Awakening the 'tech' in girls' brains

COMPUGIRLS mentor-teacher and student working at a computer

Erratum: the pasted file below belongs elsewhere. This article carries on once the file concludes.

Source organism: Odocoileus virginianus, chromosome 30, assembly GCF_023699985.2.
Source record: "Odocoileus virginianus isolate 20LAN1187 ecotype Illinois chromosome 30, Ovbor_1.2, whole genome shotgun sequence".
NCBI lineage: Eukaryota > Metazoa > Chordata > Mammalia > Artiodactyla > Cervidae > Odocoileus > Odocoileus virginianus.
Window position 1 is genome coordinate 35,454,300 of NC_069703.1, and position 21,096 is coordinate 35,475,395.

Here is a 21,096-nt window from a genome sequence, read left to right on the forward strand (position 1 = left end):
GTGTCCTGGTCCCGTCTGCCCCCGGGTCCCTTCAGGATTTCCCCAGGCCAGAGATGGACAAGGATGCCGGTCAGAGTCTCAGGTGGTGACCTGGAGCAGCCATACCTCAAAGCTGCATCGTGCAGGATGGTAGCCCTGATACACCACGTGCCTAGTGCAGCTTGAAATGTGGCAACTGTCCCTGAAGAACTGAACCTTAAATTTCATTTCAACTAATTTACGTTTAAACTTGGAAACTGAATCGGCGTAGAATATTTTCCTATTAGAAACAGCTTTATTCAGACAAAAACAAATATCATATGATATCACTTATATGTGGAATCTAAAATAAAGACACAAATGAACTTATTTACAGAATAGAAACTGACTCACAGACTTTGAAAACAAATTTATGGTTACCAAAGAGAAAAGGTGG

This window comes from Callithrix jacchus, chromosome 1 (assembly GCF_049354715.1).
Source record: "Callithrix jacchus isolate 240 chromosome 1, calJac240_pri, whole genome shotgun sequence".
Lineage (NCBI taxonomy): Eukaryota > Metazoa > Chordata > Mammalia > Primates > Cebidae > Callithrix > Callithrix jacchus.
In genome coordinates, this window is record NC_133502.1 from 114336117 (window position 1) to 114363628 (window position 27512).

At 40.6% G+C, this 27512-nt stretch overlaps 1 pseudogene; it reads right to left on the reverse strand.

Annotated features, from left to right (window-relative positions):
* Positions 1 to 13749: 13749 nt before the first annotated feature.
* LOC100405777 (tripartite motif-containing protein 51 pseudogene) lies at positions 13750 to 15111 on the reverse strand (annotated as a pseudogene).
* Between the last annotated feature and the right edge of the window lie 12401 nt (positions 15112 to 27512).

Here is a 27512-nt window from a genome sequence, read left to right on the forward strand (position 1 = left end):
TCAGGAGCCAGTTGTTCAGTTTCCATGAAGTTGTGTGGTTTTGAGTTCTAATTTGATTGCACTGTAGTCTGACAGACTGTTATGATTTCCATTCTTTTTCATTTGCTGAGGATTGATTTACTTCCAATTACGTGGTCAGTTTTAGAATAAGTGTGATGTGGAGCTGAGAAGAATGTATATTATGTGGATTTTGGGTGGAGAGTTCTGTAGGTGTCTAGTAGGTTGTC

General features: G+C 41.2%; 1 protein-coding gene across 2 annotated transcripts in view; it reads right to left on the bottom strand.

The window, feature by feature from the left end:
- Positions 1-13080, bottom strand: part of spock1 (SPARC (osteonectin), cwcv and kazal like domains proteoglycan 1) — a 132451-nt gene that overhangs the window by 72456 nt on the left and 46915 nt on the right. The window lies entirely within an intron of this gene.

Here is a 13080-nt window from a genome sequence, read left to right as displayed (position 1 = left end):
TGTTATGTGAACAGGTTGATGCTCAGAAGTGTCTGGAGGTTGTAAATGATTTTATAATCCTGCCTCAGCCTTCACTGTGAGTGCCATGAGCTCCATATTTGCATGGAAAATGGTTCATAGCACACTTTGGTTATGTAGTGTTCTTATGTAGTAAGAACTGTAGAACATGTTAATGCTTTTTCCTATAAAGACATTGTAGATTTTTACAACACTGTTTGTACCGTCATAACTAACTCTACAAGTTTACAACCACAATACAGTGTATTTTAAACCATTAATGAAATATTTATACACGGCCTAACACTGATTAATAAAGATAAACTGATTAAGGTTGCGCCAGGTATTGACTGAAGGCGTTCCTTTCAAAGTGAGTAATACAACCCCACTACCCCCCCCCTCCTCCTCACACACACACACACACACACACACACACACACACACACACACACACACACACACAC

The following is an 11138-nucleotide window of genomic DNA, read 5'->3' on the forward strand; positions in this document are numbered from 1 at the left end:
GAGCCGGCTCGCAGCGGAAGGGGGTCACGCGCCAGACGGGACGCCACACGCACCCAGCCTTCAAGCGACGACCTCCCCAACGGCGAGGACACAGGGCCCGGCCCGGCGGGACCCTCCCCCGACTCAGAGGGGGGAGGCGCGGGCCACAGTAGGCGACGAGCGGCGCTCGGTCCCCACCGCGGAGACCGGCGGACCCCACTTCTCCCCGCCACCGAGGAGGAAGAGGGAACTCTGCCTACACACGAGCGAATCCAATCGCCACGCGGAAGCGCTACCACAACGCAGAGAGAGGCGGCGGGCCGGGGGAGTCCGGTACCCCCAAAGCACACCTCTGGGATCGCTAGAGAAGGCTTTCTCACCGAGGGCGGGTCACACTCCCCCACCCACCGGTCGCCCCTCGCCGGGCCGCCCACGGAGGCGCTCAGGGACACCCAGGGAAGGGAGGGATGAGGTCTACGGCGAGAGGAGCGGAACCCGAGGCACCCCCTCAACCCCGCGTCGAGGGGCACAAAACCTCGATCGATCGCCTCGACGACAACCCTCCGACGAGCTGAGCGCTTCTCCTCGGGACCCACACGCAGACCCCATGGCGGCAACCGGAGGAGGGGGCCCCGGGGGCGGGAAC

<p>Fifteen-year-old Rosenda Rivera is gradually watching her Akimel O&rsquo;odham language fade away. Just 8 percent of the people in her Gila River Indian Community know it and most are elderly. Rivera is producing a video that explores this language loss to raise awareness of the issue.</p><separator></separator><p>An hour away in downtown Phoenix, Aimee Angulo, 13, has watched girls in her community face the challenge of unplanned pregnancy. Through research, she is learning that having a baby at such a young age also presents challenges for the teens&rsquo; parents as well as the community. Using an animation program called &ldquo;Scratch,&rdquo; she hopes to show others how the impacts of teen pregnancy ripple outward.</p><separator></separator><p>Rivera and Angulo are participating in an innovative program, developed and led by Arizona State University Professor Kimberly Scott, which fuses learning of advanced computational skills with key areas of social justice. Called <a href="">&ldquo;COMPUGIRLS,&rdquo;</a&gt; the goal is to create aptitude and interest among adolescent girls in technology and computer science.</p><separator></separator><p>&ldquo;Unlike most technology programs, COMPUGIRLS is very focused on having the girls identify and research a social or community issue that is important to them,&rdquo; Scott said. &ldquo;The technology becomes a means to that research, to analyze that issue and ultimately come up with and present a solution.&rdquo;</p><separator></separator><p>A 2007 study by the National Science Foundation reports that only 18.6 percent of computer science bachelor&rsquo;s degrees were awarded to women, and only 10 percent of middle-school girls rated the profession as a &ldquo;very good&rdquo; choice for them. This is despite the fact that teenage girls are now using computers and the Internet at rates similar to their male peers.</p><separator></separator><p>According to Scott, part of the problem is that computer science is often seen as programming, which is oftentimes boring to girls. They don&rsquo;t see how technology can be used to create, discover or solve a problem.</p><separator></separator><p>&ldquo;Girls, in general, prefer projects that are socially relevant, prefer learning by doing, and enjoy working in small collaborative teams,&rdquo; she said. &ldquo;This is not typically taken into consideration when designing curriculum.&rdquo;</p><separator></separator><p>Scott, who teaches in ASU&rsquo;s <a href="">School of Social Transformation</a>&nbsp;in the College of Liberal Arts and Sciences, developed the program in 2007 and secured a $850,000 grant from the National Science Foundation to bring it to 60 girls in underserved school districts in the Phoenix-metro area, including at the Gila River Boys &amp; Girls Club in Sacaton, part of the Gila River Indian Community.</p><separator></separator><p>The girls, who are predominantly Hispanic, Native American and African-American, can begin the program as eighth graders and participate in six distinct courses, meeting four times a week for five weeks. In addition to advancing techno-social skills, they learn to improve their writing, conduct interviews, draft proposals, and research using the Internet, as well as ASU&rsquo;s online library.</p><separator></separator><p>As part of the program, COMPUGIRLS loans each participant a laptop, digital camera and digital camcorder. Podcasting, Teen Second Life, Sims and Scratch are a few of the applications that the girls learn throughout the program to showcase their social justice issue.</p><separator></separator><p>The curriculum is designed by the ASU research team in tandem with mentor-teachers from Gila River, the Phoenix and Tempe Union High School Districts, and Roosevelt Elementary School District. COMPUGIRLS is an opportunity for them to advance their skills in applied technology.</p><separator></separator><p>&ldquo;We get intimidated by technology; they&#39;re ten steps ahead of us,&rdquo; said curriculum specialist Cynthia Mruczek, a doctoral student in ASU&rsquo;s educational leadership and policy program. &ldquo;They are developing high-level math and computational thinking skills, and they love it because the topic is important to them and their communities. They&rsquo;re more confident and interact with technology differently when there are no boys around.&rdquo;</p><separator></separator><p>Trish Ladue, an English teacher from McClintock High School in Tempe, agrees.</p><separator></separator><p>&ldquo;The assumption is that boys are better, but the girls discover they are just as bright,&rdquo; Ladue said. &ldquo;This awakens a whole new part of their brain and makes computers cool to them. They haven&rsquo;t thought it was an opportunity open to them, and then they discover they&rsquo;re really good at it.&rdquo;</p><separator></separator><p>Ericka Martinez, 14, is a quick study. She is using Scratch to bring some pretty sophisticated animation to her project on girls in juvenile detention, adding sound, music and characters to tell her story.</p><separator></separator><p>&ldquo;It&rsquo;s very new to me &ndash; using technology in a good way to convey information,&rdquo; Martinez said. &ldquo;It makes you think a lot because it&rsquo;s not just a game, and I&rsquo;m learning to be patient with technology and myself. It&rsquo;s a good feeling when you can help others change their minds and opinions with something you&rsquo;ve created.&rdquo;</p><separator></separator><p>Learning to use technological skills while exploring a social issue has been an intriguing process for Davina Pratt, 14, as well. She eventually plans on going to college and majoring in a technological field or criminal justice. Her father, David Pratt, is proud of what she has learned.</p><separator></separator><p>&ldquo;This is a large field,&rdquo; he said. &ldquo;It can be a good way for her to make a living.&rdquo;</p><separator></separator><p><em>Written by Julie Newberg and Sharon Keeler</em></p>